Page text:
“The question implies the gun control policies it’s asking about would actually work in preventing mass shootings – and 100 percent of people want to prevent mass shootings. If researchers want a particular answer, they craft questions that lead people to answer a certain way. Anti-gun researchers have always operated this way to create the impression that Americans support their extreme agenda,” NRA spokeswoman Amy Hunter wrote in an email to The Advocate.

However, gun control advocates see the BRAF poll as evidence of changing public opinion.

“Every year we learn something new,” like a newfound approval of same-sex marriage, increasing support for marijuana legalization and more backing for regulation of greenhouse gas emissions, wrote BRAF chairman Bill Balhoff.

“This year, we find that residents — a strong majority, in fact — favor thorough background checks on all gun sales, and they likewise support raising the minimum age for purchasing a firearm. A plurality of residents say they want semi-automatic rifles banned,” he wrote.

Several gun-control advocates said that recent mass shootings have driven up interest in their cause. The Louisiana chapter of Moms Demand Action for Gun Sense in America saw its numbers swell following the fatal shooting of 17 at Marjory Stoneman Douglas High School in Parkland, Florida, this year, said Angelle Bradford, the chapter’s deputy leader.

With lobbying, she believes gun-control advocates can get “common sense” laws on Louisiana’s books in the next five years, such as universal background checks and “red flag” rules that would require people to surrender their firearms to law enforcement if they’re suicidal or a domestic violence threat.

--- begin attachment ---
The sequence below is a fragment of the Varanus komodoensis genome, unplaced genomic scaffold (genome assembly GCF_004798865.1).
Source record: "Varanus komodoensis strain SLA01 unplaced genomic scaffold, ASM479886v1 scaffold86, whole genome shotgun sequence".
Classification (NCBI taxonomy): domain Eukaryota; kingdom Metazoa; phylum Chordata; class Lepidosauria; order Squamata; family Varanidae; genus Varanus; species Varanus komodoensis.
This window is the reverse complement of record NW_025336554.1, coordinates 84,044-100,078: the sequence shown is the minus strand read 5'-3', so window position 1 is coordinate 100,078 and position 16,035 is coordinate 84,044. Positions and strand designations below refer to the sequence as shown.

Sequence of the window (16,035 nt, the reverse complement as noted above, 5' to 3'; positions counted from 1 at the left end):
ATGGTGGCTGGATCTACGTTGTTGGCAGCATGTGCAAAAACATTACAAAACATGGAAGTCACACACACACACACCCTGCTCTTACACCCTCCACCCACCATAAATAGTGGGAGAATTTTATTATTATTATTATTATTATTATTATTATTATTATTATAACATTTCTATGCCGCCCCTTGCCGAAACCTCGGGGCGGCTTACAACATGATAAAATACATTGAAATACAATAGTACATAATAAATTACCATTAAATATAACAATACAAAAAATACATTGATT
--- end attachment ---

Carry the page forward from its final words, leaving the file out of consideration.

Not everyone is on board, for more restrictions though.

Bryan Guillory, owner of Louisiana Gun & Reloading Supply on Jefferson Highway, listed what he saw as deficiencies in the measures identified in BRAF’s survey.

“The guns aren’t the problem. People are the problem. … We (99 percent of responsible gun owners) are the only group blamed for something we’ve never done,” he said.

For example, the poll asked about banning semi-automatic weapon sales, though handguns are far more likely to be used to commit a crime, Guillory said. Pollsters asked about raising the minimum purchase age to 21, which feels arbitrary, he said. The mass murderer in last year’s Las Vegas shooting was 64 years old; such a law wouldn’t have stopped shooters like him, Guillory pointed out.

The federal government gives teenagers firearms when they enlist for military service, said Bob McKee, an officer with the Liberty Gun Club. Sport shooters like those in his club use semi-automatic rifles in competitions and it would be “ridiculous” to ban their sale, he said.

Like Guillory, McKee worried about laws that gradually chip away at the Second Amendment and said he doesn’t want criminals to be the only ones with guns while responsible owners are less able to defend themselves.

“You don’t want to give up anything,” he said.

Follow Steve Hardy on Twitter, @SteveRHardy.